“I would like to have a photogenic memory,” she replied, flashing an unknowing pageant smile.

Interested fans in search of a ringtone can download a version of longtime host Bert Parks’ classic “There She Is, Miss America.” Others can log online to play the “Pick & Win Game,” which promises $1 million to the person who successfully predicts the top finalists and the winner.

This is not the Miss America Pageant of old, a deft combination of gams and goodness that began as a bathing revue in 1921 on the Boardwalk and by the mid-1990s began refering to itself as a scholarship program to emphasize substance over superficiality.

“For years it was almost an insult to call it this a beauty pageant,” said Gerdeen Dyer, a longtime fan and owner of the industry Web site Pageant.com.

“Now, I’ll hear people say flat out, we’ve got a great-looking girl. I think people realize you’ve got to make this appeal to the mainstream — and that’s about beauty.”

Focus groups told researchers they thought past contestants, many of them products of years in state pageant systems, looked “dated.” Executives aiming to attract the 18- to 34-year-old demographic brought in a sexier swimsuit line and sent out letters advising contestants to tone down the makeup and update the style.

“You don’t need people in the back of the house to see all that makeup. We have television cameras, we’ll take care of that,” executive producer Sarah Brock said.

Focus groups asked for other updates, too — most borrowed from reality TV.

During the pageant, the camera will cut away to show reactions from the judges, including actress Delta Burke and MSNBC news host Chris Matthews. Interviews with judges will be aired to give viewers a better understanding of how the winners are chosen.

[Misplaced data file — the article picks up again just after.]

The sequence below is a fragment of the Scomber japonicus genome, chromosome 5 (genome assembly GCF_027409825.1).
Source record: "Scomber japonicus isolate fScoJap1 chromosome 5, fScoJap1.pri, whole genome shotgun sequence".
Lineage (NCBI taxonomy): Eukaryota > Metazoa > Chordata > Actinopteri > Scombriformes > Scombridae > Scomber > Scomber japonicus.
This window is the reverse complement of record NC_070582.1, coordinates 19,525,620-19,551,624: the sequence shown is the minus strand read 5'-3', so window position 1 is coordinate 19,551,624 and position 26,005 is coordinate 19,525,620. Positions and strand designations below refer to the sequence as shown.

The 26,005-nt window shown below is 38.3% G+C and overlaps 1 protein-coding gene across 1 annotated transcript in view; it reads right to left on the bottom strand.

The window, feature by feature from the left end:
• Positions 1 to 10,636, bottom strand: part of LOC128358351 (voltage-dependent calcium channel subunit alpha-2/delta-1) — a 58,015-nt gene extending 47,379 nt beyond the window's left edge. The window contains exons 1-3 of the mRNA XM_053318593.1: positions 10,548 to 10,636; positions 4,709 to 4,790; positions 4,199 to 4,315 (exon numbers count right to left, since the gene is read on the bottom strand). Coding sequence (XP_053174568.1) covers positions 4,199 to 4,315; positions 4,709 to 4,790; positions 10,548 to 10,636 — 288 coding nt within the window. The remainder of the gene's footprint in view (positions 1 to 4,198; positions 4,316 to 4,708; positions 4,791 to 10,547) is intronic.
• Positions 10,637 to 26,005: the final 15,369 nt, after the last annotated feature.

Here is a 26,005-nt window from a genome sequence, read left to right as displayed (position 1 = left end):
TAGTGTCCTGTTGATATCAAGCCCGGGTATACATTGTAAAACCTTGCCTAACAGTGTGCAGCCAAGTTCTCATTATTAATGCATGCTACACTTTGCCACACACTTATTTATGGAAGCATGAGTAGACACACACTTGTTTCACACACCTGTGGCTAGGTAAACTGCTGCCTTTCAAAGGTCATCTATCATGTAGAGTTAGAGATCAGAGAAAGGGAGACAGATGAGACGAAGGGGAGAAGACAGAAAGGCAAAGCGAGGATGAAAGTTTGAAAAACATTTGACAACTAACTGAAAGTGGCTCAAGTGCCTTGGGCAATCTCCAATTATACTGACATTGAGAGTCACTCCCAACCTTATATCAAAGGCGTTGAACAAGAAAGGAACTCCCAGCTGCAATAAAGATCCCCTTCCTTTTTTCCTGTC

(MSNBC.com is a joint venture of Microsoft and NBC Universal News. MSNBC television is a unit of NBC Universal News.)

Viewers will be able to cast votes, online or in text messages, for Miss Congeniality, an honor previously awarded by other contestants. (Contestants also have a say, but aren’t allowed to vote for themselves.)

There will be text message voting on viewer favorites in the swimsuit, evening gown and talent competitions. The results will air during the broadcast, although the contestants and the judges won’t see them.

Some are quick to note that Miss America has been here before. Previous experiment with game show and reality TV elements didn’t keep Miss America from being dropped by ABC.

Brock said CMT is taking the same approach with the pageant as it takes with country music, another institution once declared dated.

“This is not changing its essence, we’re just trying to take a different point of view. Sometimes things don’t get the attention they deserve,” she said.

Dyer, and other fans, welcome the change as a glamor “glasnost.”

“Miss America was just so insular,” he said. “It was a sort of a network of like-minded people. It had to adapt or wither away. Really, a change is blowing across the desert.”

© 2013 The Associated Press. All rights reserved. This material may not be published, broadcast, rewritten or redistributed.